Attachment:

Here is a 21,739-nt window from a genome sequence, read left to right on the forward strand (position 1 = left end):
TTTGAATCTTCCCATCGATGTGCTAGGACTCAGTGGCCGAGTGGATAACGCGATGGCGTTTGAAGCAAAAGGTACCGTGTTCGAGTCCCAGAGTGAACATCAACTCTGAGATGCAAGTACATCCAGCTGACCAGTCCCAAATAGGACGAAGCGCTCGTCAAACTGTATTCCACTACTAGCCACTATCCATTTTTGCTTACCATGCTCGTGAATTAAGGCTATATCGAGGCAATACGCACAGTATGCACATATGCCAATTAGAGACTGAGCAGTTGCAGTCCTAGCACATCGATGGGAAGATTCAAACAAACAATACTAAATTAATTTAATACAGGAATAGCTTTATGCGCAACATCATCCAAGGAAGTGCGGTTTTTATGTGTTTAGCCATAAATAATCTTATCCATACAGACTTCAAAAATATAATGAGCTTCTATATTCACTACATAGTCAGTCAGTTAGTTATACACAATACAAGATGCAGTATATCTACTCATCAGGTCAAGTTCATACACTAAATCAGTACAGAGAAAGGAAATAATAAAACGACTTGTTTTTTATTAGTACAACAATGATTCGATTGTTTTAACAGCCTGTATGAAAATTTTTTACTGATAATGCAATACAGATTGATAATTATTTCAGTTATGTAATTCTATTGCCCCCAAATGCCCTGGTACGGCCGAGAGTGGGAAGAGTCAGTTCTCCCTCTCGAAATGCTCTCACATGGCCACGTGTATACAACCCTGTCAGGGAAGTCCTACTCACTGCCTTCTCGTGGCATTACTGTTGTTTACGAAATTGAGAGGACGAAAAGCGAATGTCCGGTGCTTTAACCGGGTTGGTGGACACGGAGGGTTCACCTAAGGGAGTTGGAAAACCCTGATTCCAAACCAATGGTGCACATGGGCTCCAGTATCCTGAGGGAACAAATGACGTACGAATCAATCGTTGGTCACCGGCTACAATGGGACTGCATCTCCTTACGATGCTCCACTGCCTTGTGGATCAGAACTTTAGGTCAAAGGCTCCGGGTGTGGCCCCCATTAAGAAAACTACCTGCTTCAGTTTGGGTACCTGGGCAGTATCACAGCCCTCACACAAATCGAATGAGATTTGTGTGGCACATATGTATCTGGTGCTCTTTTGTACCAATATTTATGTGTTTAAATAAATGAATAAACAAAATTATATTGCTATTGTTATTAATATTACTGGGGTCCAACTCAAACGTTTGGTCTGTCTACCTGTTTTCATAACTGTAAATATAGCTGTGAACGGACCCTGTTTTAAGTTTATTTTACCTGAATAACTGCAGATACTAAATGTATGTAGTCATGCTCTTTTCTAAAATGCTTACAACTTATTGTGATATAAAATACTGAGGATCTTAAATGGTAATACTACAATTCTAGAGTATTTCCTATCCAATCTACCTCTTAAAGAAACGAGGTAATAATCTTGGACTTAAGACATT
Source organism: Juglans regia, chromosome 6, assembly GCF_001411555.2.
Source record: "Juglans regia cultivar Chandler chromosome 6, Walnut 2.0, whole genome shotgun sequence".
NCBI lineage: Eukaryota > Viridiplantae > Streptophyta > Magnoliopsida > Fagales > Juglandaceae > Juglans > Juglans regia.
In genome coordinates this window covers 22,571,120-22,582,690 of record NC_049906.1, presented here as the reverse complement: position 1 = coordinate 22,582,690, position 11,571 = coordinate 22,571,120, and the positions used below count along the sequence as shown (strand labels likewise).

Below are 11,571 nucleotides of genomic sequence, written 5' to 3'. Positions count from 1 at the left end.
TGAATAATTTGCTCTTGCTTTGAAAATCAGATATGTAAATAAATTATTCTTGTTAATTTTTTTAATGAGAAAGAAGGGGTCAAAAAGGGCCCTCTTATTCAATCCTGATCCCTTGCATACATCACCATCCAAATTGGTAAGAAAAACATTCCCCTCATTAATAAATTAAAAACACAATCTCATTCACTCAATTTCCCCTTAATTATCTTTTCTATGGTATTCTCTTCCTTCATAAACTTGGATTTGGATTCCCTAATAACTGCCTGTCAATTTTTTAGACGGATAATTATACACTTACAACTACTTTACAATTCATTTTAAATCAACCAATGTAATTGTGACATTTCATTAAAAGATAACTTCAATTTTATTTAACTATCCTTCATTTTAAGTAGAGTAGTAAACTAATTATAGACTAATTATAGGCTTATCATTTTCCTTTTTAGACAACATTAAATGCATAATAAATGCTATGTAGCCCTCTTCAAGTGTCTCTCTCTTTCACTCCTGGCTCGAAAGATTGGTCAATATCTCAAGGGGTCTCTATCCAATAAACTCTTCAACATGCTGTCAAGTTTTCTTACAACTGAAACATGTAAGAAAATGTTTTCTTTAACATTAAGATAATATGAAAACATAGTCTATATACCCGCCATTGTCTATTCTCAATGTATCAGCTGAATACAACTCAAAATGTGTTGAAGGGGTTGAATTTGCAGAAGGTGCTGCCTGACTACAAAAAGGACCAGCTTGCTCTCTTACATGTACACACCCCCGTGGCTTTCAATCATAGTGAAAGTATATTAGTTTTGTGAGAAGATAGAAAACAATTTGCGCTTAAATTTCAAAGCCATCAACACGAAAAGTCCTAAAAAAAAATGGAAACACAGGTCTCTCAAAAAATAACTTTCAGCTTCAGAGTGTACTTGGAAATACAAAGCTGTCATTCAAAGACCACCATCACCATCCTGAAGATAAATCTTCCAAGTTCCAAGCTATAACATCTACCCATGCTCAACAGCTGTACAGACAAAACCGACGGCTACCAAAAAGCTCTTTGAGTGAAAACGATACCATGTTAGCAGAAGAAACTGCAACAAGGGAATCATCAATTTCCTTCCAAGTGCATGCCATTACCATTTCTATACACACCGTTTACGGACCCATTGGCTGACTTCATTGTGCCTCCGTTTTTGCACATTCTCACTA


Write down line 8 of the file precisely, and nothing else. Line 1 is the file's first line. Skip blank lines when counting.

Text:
TGAATAATTTGCTCTTGCTTTGAAAATCAGATATGTAAATAAATTATTCTTGTTAATTTTTTTAATGAGAAAGAAGGGGTCAAAAAGGGCCCTCTTATTCAATCCTGATCCCTTGCATACATCACCATCCAAATTGGTAAGAAAAACATTCCCCTCATTAATAAATTAAAAACACAATCTCATTCACTCAATTTCCCCTTAATTATCTTTTCTATGGTATTCTCTTCCTTCATAAACTTGGATTTGGATTCCCTAATAACTGCCTGTCAATTTTTTAGACGGATAATTATACACTTACAACTACTTTACAATTCATTTTAAATCAACCAATGTAATTGTGACATTTCATTAAAAGATAACTTCAATTTTATTTAACTATCCTTCATTTTAAGTAGAGTAGTAAACTAATTATAGACTAATTATAGGCTTATCATTTTCCTTTTTAGACAACATTAAATGCATAATAAATGCTATGTAGCCCTCTTCAAGTGTCTCTCTCTTTCACTCCTGGCTCGAAAGATTGGTCAATATCTCAAGGGGTCTCTATCCAATAAACTCTTCAACATGCTGTCAAGTTTTCTTACAACTGAAACATGTAAGAAAATGTTTTCTTTAACATTAAGATAATATGAAAACATAGTCTATATACCCGCCATTGTCTATTCTCAATGTATCAGCTGAATACAACTCAAAATGTGTTGAAGGGGTTGAATTTGCAGAAGGTGCTGCCTGACTACAAAAAGGACCAGCTTGCTCTCTTACATGTACACACCCCCGTGGCTTTCAATCATAGTGAAAGTATATTAGTTTTGTGAGAAGATAGAAAACAATTTGCGCTTAAATTTCAAAGCCATCAACACGAAAAGTCCTAAAAAAAAATGGAAACACAGGTCTCTCAAAAAATAACTTTCAGCTTCAGAGTGTACTTGGAAATACAAAGCTGTCATTCAAAGACCACCATCACCATCCTGAAGATAAATCTTCCAAGTTCCAAGCTATAACATCTACCCATGCTCAACAGCTGTACAGACAAAACCGACGGCTACCAAAAAGCTCTTTGAGTGAAAACGATACCATGTTAGCAGAAGAAACTGCAACAAGGGAATCATCAATTTCCTTCCAAGTGCATGCCATTACCATTTCTATACACACCGTTTACGGACCCATTGGCTGACTTCATTGTGCCTCCGTTTTTGCACATTCTCACTA